Darama: Mainly it was some background as to why it was called Daytimers. I had no idea about those original raves. I’m not sure about yourself, did you know? And then we were told what it was gonna be about and if any of us wanted to get involved. They discussed the first release, which was the first compilation.
It’s much more organised now, ha ha. At the time it was just like if somebody had an idea we’d put it out there, do it and see what happened.
Ahad: That time was really exciting too. Like what we discussed earlier, working with new talent and building something together.
Darama: Is that similar to how More Time started then? With you and Sam (Interface) coming up with the idea?
Ahad: So Sam messaged me on Soundcloud, because he’d heard my ‘Lady Saw Drum Dub’, and he told me that he loved my tunes but he thought he could help me with the mixdowns on my tracks. So we hooked up in his studio and I was like, this is so what I needed, coz I’d always struggled a little with that. Sam told me he was starting a label and was keen to release some of my tunes, and through chatting we realised that we had complimentary skill sets. I was more organised than him, haha, and good with admin and marketing etc… He would look after the sound and together we’d A&R and came up with the brand.
It was an organic start really and we’ve always geared it towards working with up and coming artists.
Ahad: So I would say that our sounds have got similarities, and a couple of others like DJ Plead and Moktah have incorporated South Asian and Swana percussion and are making great music. Do you think this could develop into its own sound?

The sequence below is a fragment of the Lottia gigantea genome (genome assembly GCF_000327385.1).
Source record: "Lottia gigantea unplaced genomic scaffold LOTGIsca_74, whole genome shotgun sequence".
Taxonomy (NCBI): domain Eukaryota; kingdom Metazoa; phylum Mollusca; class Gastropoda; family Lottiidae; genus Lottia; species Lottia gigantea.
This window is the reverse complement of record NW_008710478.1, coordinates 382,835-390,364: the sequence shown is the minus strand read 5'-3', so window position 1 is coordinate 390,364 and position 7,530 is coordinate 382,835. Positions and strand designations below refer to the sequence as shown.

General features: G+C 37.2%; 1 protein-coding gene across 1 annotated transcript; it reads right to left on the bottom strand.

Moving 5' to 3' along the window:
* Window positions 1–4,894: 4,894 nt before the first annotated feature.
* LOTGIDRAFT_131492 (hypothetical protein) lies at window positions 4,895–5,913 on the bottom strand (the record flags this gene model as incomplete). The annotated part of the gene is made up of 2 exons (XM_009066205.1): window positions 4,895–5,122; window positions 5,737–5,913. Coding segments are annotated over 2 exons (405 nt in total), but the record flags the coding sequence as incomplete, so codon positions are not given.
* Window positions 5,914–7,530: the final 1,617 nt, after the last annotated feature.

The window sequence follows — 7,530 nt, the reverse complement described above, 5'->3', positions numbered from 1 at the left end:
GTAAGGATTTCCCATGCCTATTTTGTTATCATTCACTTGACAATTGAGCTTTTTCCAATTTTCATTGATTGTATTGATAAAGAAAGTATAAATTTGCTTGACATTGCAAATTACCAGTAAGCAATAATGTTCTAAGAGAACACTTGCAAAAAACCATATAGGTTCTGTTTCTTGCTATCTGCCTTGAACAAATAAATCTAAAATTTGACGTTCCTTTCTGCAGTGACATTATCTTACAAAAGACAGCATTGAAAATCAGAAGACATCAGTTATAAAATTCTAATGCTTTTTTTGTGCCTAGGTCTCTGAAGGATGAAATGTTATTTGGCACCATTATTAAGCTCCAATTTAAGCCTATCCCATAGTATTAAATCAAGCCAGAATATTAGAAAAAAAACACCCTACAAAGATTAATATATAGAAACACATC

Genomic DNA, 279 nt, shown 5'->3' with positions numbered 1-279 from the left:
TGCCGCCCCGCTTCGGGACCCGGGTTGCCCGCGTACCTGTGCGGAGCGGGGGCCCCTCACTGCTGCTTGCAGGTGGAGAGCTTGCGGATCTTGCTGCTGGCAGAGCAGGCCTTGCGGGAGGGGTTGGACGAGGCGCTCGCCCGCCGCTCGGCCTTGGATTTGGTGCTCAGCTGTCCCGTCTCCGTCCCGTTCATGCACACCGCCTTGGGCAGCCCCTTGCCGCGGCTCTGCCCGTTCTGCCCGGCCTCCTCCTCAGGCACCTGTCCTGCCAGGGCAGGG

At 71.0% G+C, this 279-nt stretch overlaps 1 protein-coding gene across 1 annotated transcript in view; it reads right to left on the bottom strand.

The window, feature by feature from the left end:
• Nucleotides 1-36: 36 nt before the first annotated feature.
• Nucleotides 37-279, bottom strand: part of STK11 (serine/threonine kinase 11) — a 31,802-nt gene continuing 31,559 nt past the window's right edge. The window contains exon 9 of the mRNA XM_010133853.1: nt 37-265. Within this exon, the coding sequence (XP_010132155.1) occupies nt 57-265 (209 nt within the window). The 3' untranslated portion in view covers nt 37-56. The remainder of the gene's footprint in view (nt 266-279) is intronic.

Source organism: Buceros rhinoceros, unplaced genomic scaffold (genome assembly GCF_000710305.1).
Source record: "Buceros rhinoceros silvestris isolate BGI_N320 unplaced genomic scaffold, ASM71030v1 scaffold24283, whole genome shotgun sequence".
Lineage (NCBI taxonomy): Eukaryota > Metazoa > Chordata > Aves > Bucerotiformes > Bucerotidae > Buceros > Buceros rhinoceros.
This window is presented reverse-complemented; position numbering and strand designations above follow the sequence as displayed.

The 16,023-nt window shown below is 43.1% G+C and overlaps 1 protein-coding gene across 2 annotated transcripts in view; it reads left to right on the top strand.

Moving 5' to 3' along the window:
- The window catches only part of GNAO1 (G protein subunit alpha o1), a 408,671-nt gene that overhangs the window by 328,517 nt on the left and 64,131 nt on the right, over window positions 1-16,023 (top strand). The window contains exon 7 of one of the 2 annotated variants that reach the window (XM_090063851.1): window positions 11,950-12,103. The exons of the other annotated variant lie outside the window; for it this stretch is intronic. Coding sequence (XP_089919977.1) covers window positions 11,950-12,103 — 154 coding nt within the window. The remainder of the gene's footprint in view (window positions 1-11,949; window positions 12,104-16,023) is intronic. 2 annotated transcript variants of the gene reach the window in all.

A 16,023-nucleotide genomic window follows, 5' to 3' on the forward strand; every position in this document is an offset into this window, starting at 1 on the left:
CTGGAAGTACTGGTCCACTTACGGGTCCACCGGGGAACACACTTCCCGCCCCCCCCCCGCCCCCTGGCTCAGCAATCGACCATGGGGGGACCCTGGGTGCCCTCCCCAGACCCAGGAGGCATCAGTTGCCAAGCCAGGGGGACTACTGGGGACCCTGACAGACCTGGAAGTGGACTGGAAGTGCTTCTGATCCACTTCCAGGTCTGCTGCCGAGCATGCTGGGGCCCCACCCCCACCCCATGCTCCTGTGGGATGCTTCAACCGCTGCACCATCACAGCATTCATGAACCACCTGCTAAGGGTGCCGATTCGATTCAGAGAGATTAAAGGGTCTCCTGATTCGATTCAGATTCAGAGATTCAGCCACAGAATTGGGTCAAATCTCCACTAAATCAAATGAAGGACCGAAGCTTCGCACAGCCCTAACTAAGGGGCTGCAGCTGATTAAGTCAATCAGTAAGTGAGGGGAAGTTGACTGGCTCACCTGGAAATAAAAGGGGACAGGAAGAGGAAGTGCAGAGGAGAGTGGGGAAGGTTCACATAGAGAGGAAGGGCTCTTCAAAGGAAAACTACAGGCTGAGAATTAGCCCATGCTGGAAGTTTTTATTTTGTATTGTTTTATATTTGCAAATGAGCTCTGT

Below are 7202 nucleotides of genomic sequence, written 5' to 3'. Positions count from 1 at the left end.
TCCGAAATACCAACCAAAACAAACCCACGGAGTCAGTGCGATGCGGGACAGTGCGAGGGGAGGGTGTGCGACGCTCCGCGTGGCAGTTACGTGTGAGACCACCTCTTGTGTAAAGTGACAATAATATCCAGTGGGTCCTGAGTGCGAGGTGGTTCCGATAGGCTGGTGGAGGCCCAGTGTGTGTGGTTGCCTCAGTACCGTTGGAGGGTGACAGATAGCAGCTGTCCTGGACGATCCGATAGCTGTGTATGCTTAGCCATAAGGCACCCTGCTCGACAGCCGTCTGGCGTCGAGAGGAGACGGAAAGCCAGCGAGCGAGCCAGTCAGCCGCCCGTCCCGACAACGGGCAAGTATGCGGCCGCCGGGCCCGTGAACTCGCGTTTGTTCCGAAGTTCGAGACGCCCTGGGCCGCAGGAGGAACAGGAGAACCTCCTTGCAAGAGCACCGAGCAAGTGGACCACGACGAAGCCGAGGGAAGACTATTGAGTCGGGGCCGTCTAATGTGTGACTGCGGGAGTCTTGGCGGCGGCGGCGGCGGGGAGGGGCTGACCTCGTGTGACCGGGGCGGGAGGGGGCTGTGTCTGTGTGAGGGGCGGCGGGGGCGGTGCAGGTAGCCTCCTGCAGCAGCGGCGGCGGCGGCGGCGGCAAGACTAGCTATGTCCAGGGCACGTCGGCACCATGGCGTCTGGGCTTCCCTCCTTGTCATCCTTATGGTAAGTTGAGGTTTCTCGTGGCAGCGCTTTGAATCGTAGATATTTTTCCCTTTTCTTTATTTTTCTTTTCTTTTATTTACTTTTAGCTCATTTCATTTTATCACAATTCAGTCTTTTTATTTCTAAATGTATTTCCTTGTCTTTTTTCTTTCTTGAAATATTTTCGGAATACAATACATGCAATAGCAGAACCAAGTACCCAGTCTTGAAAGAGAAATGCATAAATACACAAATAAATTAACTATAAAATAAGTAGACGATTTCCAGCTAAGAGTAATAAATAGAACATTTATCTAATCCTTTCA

Darama: I hope so. I feel that’s the way I got inspired to to make what I’m making right now. I was certainly inspired from hearing your music and thinking that I hadn’t heard anything like that. It connected with me. I think if more people, when we were younger, could’ve heard music that was influenced by their heritage then, at least for me anyway, its inspiring and affirming to hear.
I feel like for people from that area of the world that live in the UK, it would be nice to have our own little musical pocket and a sound to call our own, to build from. And ya know, the music itself just SLAPS man. Ha ha…
Ahad: Haha, yeah definitely. The drums and grooves are just made for the clubs. So what’s your musical dream then, ya know, like in ten years where do you wanna be with your music?
Darama: I guess its just building on our last point. I’d like to have made a contribution to something that builds to become its own thing, ya know? I’ve been reading this book called ‘Bass, Mids and Tops’, about the Soundsystem culture, and reading some of the interviews in there has been really inspiring. On the gig front I’d obviously love to play at Warehouse Project, because that would be a full circle moment for me.
What about yourself? What do you feel needs to happen to take the South Asian scene to the next level?
Ahad: I would say it’s about sustaining it, keeping it healthy. Maintaining the same energy as we’re seeing now. The support for one another. We’ve heard from some of the original Daytimers about some of the issues that perhaps lead to the scene dying off, and we wanna try to avoid that. It has to be sustainable. We don’t want it being cool for one summer and then gone.
Musically I feel we’re right at the infancy of it. We’re bound to see more sub-genres forming as artists experiment, and we should be encouraging those artists, ya know, to explore different sounds. The more we can keep on exploring, and collaborating, the more cool shit will come from it.
Darama: Yeah agreed. It’s been a big adrenaline rush, the past year, seeing everything that’s happened over a short space of time. Also through speaking to those from the older generation, we have to be conscious of previous issues to ensure that its not just a flash-in-the-pan moment.
Ahad: I feel we’re all quite sceptical, which makes us very protective of each other, but I believe that’s what makes the collective so strong. If we continue to look out for one another and not just pursue it for personal gain, then I’m sure everything will grow and nurture.
Ahadadream photo credit: @avlien / Darama photo credit: Yushy